Q. Drew, Big Ten has taken a lot of abuse this year, and I wonder if you see any indication in the fact that there are two Big Ten teams left in the Sweet 16.
DREW NEITZEL: I don't know. I think the Big Ten is a very, very solid Conference. We've got a lot of great players, great teams. Wisconsin is a very solid team, and as well as ourselves.
Big Ten has had a lot of success in the NCAA Tournament, so like I said, that can prove the strength of the Conference, not only this year, but in years past. You know, we are really not worried about that anymore. We're just focused on trying to get a couple wins this weekend.
Q. This team is going to run from the moment they get off the bus. Talk about especially as guards, it's critical addressing their running attack.
TRAVIS WALTON: Memphis is a great team in transition. When they get into a running game, might get blowout if we run too much with them, so we want to run a little bit because we do run a lot but we want to take it to a halfcourt game a little bit, too.
DREW NEITZEL: Memphis, they are very athletic and deep team. That's kind of been our mentality all year is to get up and down the floor and get some easy buckets in transition.
Like Travis said, we want to be careful and we don't want to get into an up-and-down battle, but at the same time, we are going to continue to push the ball and hopefully get some open looks and things like that.
KALIN LUCAS: Same thing Travis said. They are a great transition team, so you know, Rose, he's going to push the ball up the court and he's going to have the wings running. So the same thing that Drew said, we have to make it a halfcourt battle.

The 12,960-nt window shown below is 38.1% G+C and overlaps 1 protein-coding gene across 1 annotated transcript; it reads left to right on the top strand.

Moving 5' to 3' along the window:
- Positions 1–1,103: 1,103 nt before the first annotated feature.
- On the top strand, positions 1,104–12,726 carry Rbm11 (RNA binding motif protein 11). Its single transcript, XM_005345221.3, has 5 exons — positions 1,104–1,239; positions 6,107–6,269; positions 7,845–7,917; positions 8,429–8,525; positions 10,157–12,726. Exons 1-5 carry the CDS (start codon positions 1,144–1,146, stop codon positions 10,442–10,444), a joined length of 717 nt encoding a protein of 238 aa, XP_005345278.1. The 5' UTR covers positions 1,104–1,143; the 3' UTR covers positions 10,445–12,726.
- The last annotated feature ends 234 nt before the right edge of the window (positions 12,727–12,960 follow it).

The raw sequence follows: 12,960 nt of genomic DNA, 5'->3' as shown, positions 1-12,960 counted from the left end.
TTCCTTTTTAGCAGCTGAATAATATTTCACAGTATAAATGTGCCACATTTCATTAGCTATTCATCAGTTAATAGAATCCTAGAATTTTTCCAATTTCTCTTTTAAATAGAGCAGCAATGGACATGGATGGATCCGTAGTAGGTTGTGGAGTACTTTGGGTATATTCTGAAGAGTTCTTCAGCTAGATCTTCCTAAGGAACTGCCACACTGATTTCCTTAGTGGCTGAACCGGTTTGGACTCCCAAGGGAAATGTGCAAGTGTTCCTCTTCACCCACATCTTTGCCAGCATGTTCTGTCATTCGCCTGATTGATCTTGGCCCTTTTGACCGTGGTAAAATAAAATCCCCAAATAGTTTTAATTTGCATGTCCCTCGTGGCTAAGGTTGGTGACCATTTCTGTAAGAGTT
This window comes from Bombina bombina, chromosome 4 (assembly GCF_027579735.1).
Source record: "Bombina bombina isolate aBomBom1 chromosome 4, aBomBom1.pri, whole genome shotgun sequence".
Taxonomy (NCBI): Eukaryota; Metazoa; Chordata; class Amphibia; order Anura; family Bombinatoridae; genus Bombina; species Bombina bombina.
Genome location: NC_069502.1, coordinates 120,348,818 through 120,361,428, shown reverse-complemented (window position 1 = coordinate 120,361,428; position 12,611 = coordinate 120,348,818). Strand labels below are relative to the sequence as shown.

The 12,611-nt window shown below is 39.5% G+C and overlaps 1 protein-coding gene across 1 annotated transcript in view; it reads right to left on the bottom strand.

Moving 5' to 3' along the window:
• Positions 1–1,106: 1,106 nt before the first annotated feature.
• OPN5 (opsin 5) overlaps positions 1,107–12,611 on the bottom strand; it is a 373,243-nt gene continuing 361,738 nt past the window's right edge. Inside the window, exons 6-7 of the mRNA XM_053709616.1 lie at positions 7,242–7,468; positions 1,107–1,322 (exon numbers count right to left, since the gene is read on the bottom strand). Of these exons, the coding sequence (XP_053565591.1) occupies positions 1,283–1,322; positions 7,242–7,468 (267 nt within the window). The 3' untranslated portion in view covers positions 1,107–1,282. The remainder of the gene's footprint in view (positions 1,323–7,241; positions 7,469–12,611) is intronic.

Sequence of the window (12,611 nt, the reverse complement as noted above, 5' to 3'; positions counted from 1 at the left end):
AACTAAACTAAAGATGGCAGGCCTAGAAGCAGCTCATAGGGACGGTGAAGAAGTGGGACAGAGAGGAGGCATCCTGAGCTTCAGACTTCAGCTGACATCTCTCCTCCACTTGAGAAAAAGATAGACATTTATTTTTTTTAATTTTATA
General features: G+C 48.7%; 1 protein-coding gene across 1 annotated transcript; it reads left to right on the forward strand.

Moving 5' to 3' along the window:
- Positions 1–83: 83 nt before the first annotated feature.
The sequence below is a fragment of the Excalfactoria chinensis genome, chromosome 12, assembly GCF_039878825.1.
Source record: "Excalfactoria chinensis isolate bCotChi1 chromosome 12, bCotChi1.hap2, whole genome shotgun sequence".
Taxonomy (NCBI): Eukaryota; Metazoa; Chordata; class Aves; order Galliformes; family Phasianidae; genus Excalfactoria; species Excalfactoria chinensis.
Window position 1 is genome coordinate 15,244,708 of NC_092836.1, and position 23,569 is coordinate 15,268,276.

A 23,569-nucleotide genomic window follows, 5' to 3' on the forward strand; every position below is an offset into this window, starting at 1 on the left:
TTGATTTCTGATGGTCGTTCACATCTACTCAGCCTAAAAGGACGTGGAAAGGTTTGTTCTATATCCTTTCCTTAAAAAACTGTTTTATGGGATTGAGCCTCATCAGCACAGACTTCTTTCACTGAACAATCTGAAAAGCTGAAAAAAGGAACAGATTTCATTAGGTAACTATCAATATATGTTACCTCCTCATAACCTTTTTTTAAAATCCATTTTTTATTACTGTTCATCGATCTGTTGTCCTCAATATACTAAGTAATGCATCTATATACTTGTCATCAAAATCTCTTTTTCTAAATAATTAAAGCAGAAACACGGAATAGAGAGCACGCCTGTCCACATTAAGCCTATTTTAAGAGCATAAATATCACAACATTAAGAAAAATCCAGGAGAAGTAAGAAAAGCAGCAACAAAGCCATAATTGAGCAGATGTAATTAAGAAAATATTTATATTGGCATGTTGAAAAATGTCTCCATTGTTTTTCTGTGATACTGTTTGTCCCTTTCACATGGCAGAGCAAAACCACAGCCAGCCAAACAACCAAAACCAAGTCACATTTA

Q. A lot is made about how much a freshman has learned; what do you think you have learned about college basketball that maybe you didn't know in December or January?
KALIN LUCAS: A lot. Coming from high school, it was more getting into the lane and making a lot of layups and stuff like that. Where in college, you have to adjust to seven footers and big guys in the lanes. So the biggest thing for me is just learning from transition from high school to college.
Q. You have seemed to hit your offensive stride as of late; is there something you noticed on film that helped you elevate your offensive game?
KALIN LUCAS: One thing Coach Izzo told me was I need to start watching more film, offense and defense, and just watching film and just watching things I did right and watching things I did wrong?
Q. Travis, is there an adjustment you guys have to make playing on a court that's elevated like the one they have here?
TRAVIS WALTON: Not really because in the Big Ten, we play Minnesota, and they have kind of got an elevated floor, so I think we have kind of got a little edge right there as far as playing on the hard floor.
Q. How physical do you think you guys are and will that work to your advantage tomorrow night?
RAYMAR MORGAN: I think we are a physical team. We bring it on different nights. But overall, I think we are overall physical. We have some guys that are really tough inside and do a great job defensively. We have great guard play on the defensive end, and we have guards that can rebound. So overall, I think we do a decent job.